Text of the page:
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Posted Sunday, January 13, 2008
                            

Hundreds mourn young fire victims

                                           
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Mona Zizi, left, is comforted during funeral services for her children, Rebecca and Rooben, at Tabernacle Baptist Church in Roslindale. (Globe staff photo/Wendy Maeda)
                             

By Michael Naughton

Globe Staff

Rebecca and Rooben Zizi were recalled a caring children, dedicated to their church, during an intensely emotional funeral service yesterday for the brother and sister who were killed in a fire just days after Christmas. more stories like this.

About 500 people packed the sparse Tabernacle Baptist Church in Roslindale for more than two wrenching hours of prayers, songs, and eulogizing, mostly in Haitian Creole. The children's father and nearly a half dozen others fainted and had to be helped or carried out. Many mourners wailed, and eyes were red from crying. Some cried aloud, "Why, God?"

"We are like a family," said the Rev. Michel Louis, who is pastor of the Eglise de Dieu De la Pentecote Libre, to which the Zizis belong. "When something happens to one of us . . . we take the thing hard as our own problem."

Rebecca, 9, and her brother Rooben, 11, were killed Dec. 29 in a fire that ripped through their Dorchester apartment on the first floor of a three-decker. Hours before the blaze broke out, the family had celebrated Rebecca's birthday with a cake and gifts. Fire officials said a space heater in a back room ignited the fire.

During the service, the children's parents, Gary and Mona, moaned and called out, "Rooben! Rebecca!" while they reached to touch the small wooden caskets. Gary Zizi fainted and was carried to a back room by six men; he later returned and then attended the burial at Mount Hope Cemetery.

So many mourners came to the church that ushers had to set up extra folding chairs to accommodate the crowd.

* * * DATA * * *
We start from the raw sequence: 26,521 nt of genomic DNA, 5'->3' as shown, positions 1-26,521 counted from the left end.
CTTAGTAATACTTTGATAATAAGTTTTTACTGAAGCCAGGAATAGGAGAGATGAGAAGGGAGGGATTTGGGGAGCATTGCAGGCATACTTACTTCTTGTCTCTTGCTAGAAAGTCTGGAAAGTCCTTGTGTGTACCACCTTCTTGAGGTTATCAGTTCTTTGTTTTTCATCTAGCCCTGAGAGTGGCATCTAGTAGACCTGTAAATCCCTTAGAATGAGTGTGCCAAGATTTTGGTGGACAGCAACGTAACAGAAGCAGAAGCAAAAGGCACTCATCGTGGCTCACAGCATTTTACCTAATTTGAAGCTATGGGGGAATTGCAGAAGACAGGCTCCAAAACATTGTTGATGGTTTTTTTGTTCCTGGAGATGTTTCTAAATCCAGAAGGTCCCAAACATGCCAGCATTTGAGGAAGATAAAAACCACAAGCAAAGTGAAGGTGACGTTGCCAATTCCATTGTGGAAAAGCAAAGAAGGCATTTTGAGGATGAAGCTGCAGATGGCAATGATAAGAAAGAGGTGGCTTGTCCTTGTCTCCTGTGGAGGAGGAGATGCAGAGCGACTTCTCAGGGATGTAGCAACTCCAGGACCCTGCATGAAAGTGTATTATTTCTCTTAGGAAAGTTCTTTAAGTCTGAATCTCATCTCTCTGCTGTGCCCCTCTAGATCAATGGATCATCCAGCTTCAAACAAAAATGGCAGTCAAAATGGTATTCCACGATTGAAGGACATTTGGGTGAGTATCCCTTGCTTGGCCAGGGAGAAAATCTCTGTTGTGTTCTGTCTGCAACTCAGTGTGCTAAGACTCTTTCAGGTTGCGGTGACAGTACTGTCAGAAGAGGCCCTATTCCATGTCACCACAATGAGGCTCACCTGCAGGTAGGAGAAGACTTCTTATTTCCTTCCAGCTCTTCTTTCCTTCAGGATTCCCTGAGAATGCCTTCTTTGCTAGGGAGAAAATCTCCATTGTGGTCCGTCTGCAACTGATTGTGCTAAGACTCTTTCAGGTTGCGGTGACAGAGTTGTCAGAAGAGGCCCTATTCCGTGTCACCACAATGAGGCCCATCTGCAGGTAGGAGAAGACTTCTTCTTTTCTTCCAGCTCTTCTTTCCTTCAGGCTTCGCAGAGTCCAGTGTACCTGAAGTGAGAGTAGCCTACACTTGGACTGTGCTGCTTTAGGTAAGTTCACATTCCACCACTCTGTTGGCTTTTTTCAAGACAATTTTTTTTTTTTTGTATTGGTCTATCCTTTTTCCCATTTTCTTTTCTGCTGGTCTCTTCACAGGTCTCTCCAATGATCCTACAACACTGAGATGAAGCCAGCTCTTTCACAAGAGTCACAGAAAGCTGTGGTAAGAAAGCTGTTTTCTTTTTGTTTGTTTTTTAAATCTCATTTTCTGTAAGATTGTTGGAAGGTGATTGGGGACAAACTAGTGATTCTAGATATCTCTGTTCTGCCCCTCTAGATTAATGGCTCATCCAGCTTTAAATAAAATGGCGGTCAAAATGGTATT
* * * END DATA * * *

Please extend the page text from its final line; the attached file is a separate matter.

During their remarks, clergy said the children, who both attended the Charles H. Taylor Elementary School, were active in their church, and Rooben was known in school to help classmates with their homework.

"They served their church well and they also served their community," said Eno Mondesir, chairman of Haitian-Americans United, who spoke during the service. "They were great students of God."

Gary and Mona Zizi sat with their four surviving children in the first row of the church near the altar where the caskets stood next to photographs of Rebecca and Rooben. A bouquet of pink, yellow, and white flowers was placed on top of each casket. A sign behind them read "Go to Heaven."

The tenor of the service was to help the children's family and friends cope. Louis told mourners to find strength in one another and their faith.

"Don't worry about Rebecca and Rooben," Louis told the mourners. "God knows what he's doing with them."

The family has been staying at a hotel in Boston, paid for by the American Red Cross of Massachusetts Bay, but the plan is to move them to a Dorchester apartment the church helped them find, said Louis.

"They need some furniture," said Louis. "The kids need clothes and shoes for them to go back into school. We don't know who's going to hear our voice or be able to give us some help."

A fund to help the family has been set up in part by the church. Donations can be made to the Zizi Family Fund Trust at any Citizen's Bank branch, Louis said.

Copyright 2008 Globe Newspaper 2008 NY Times Co.

Professor Yves A. Isidor, wehaitians.com offer expression of condolences

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